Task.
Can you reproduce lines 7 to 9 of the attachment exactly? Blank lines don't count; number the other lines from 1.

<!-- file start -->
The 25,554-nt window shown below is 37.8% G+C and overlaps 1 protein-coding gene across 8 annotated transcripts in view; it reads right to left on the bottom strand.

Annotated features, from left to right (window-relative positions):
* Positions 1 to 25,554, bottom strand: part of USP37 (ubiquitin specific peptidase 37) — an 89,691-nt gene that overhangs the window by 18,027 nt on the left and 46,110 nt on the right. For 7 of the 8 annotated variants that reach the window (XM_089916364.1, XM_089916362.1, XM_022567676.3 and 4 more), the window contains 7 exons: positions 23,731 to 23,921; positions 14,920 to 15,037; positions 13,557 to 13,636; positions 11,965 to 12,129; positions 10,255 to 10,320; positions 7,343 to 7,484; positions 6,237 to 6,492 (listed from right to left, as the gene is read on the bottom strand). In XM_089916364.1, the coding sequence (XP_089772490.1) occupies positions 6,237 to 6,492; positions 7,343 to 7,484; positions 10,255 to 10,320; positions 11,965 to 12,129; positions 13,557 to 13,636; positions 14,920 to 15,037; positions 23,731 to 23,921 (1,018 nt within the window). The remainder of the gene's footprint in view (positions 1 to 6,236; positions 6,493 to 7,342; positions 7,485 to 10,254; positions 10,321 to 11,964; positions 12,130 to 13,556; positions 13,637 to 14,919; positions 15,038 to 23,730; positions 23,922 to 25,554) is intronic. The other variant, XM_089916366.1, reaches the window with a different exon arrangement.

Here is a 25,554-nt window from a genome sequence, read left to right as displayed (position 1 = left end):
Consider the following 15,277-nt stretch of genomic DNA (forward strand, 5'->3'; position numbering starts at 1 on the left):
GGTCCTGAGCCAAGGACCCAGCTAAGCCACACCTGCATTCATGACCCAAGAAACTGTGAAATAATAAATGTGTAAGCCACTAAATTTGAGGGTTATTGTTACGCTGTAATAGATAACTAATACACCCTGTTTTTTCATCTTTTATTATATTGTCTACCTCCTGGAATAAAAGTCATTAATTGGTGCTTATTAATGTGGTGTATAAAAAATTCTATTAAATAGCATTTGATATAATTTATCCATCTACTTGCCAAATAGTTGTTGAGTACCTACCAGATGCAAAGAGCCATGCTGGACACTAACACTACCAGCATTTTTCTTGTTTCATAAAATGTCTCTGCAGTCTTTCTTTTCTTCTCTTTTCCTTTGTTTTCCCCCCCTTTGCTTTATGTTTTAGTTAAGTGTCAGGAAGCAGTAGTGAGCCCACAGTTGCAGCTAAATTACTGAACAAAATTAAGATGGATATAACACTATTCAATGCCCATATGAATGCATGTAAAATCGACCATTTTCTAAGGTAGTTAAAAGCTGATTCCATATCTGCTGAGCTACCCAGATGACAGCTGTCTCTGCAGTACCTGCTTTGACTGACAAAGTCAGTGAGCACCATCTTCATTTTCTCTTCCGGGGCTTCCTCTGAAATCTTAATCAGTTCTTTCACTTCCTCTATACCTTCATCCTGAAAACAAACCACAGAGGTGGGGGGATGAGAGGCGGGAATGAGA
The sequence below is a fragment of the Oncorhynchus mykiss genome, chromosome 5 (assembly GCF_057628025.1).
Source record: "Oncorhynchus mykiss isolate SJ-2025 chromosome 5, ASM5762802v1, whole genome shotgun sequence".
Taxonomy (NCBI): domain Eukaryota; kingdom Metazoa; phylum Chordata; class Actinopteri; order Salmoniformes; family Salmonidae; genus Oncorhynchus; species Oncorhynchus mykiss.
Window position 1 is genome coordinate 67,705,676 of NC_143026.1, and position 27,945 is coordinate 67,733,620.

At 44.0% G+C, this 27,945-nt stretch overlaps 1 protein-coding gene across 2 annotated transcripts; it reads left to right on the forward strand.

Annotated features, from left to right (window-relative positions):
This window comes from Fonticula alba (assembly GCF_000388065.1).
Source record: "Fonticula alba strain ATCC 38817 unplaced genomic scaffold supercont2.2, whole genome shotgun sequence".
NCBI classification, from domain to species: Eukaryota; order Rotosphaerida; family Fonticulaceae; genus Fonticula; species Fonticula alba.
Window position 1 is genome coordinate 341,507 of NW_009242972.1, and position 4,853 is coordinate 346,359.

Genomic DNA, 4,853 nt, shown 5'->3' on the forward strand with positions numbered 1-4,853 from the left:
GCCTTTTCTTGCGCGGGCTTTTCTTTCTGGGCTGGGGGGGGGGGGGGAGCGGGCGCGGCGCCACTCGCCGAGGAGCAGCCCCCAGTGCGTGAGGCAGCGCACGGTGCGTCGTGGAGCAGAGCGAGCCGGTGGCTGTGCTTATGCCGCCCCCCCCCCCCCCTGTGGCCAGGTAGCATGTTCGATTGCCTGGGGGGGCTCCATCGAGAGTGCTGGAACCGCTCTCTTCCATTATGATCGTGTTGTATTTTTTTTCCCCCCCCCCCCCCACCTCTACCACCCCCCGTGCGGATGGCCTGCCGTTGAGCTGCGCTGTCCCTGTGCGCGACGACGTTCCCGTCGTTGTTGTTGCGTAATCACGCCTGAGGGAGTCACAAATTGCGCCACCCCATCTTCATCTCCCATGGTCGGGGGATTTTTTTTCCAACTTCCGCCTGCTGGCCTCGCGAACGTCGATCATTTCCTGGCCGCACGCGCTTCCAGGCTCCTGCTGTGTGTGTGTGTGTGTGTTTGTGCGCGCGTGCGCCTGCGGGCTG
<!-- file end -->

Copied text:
The sequence below is a fragment of the Oncorhynchus mykiss genome, chromosome 5 (assembly GCF_057628025.1).
Source record: "Oncorhynchus mykiss isolate SJ-2025 chromosome 5, ASM5762802v1, whole genome shotgun sequence".
Taxonomy (NCBI): domain Eukaryota; kingdom Metazoa; phylum Chordata; class Actinopteri; order Salmoniformes; family Salmonidae; genus Oncorhynchus; species Oncorhynchus mykiss.